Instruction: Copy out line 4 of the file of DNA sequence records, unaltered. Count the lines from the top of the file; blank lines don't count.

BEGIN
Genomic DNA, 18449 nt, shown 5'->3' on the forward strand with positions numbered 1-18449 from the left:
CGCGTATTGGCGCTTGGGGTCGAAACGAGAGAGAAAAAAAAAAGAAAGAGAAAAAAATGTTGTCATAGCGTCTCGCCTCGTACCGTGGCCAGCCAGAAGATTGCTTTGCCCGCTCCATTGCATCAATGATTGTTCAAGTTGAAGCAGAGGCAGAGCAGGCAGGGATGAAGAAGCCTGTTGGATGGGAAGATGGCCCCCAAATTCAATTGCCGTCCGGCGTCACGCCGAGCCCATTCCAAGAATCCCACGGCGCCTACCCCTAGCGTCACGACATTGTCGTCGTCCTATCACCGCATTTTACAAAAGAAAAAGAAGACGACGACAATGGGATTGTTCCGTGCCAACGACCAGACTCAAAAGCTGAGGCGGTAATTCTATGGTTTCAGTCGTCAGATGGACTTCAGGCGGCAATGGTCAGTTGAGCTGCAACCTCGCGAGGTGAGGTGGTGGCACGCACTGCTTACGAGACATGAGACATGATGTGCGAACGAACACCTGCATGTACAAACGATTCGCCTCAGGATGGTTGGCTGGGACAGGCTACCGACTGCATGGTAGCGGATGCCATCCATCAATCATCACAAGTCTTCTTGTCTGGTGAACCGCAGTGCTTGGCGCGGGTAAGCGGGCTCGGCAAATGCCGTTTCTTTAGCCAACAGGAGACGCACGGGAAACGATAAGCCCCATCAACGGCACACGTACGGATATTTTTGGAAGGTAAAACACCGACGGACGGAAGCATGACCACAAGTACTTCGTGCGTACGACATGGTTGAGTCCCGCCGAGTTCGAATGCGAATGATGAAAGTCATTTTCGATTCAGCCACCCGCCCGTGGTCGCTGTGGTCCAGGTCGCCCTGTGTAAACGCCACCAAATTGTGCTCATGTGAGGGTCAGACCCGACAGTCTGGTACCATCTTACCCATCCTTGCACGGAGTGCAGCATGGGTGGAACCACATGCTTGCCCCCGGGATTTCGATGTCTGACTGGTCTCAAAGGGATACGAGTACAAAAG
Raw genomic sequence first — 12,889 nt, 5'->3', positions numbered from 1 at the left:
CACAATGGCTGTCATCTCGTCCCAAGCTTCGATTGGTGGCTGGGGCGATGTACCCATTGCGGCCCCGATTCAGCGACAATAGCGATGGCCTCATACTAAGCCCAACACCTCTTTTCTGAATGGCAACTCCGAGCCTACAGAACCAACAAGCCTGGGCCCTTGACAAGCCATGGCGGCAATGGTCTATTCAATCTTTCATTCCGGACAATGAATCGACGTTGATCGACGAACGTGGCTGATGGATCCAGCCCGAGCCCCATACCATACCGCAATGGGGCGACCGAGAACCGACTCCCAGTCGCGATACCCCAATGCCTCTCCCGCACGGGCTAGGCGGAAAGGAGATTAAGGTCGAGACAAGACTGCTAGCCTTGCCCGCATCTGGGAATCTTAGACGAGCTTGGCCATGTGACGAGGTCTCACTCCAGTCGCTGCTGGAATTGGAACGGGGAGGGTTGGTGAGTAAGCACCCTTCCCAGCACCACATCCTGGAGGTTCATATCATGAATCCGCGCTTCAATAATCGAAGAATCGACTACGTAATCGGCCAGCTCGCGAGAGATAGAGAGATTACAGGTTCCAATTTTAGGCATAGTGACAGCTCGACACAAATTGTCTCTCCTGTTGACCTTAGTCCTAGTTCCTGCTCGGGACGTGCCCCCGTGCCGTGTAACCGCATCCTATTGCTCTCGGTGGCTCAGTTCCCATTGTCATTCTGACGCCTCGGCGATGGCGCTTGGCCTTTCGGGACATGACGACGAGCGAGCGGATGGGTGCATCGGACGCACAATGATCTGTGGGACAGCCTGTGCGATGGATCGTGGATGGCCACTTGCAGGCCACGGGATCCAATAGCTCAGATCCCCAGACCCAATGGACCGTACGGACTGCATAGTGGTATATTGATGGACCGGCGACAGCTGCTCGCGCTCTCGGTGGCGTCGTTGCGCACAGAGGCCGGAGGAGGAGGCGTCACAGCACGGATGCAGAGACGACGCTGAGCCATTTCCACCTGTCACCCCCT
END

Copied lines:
CACAATGGCTGTCATCTCGTCCCAAGCTTCGATTGGTGGCTGGGGCGATGTACCCATTGCGGCCCCGATTCAGCGACAATAGCGATGGCCTCATACTAAGCCCAACACCTCTTTTCTGAATGGCAACTCCGAGCCTACAGAACCAACAAGCCTGGGCCCTTGACAAGCCATGGCGGCAATGGTCTATTCAATCTTTCATTCCGGACAATGAATCGACGTTGATCGACGAACGTGGCTGATGGATCCAGCCCGAGCCCCATACCATACCGCAATGGGGCGACCGAGAACCGACTCCCAGTCGCGATACCCCAATGCCTCTCCCGCACGGGCTAGGCGGAAAGGAGATTAAGGTCGAGACAAGACTGCTAGCCTTGCCCGCATCTGGGAATCTTAGACGAGCTTGGCCATGTGACGAGGTCTCACTCCAGTCGCTGCTGGAATTGGAACGGGGAGGGTTGGTGAGTAAGCACCCTTCCCAGCACCACATCCTGGAGGTTCATATCATGAATCCGCGCTTCAATAATCGAAGAATCGACTACGTAATCGGCCAGCTCGCGAGAGATAGAGAGATTACAGGTTCCAATTTTAGGCATAGTGACAGCTCGACACAAATTGTCTCTCCTGTTGACCTTAGTCCTAGTTCCTGCTCGGGACGTGCCCCCGTGCCGTGTAACCGCATCCTATTGCTCTCGGTGGCTCAGTTCCCATTGTCATTCTGACGCCTCGGCGATGGCGCTTGGCCTTTCGGGACATGACGACGAGCGAGCGGATGGGTGCATCGGACGCACAATGATCTGTGGGACAGCCTGTGCGATGGATCGTGGATGGCCACTTGCAGGCCACGGGATCCAATAGCTCAGATCCCCAGACCCAATGGACCGTACGGACTGCATAGTGGTATATTGATGGACCGGCGACAGCTGCTCGCGCTCTCGGTGGCGTCGTTGCGCACAGAGGCCGGAGGAGGAGGCGTCACAGCACGGATGCAGAGACGACGCTGAGCCATTTCCACCTGTCACCCCCT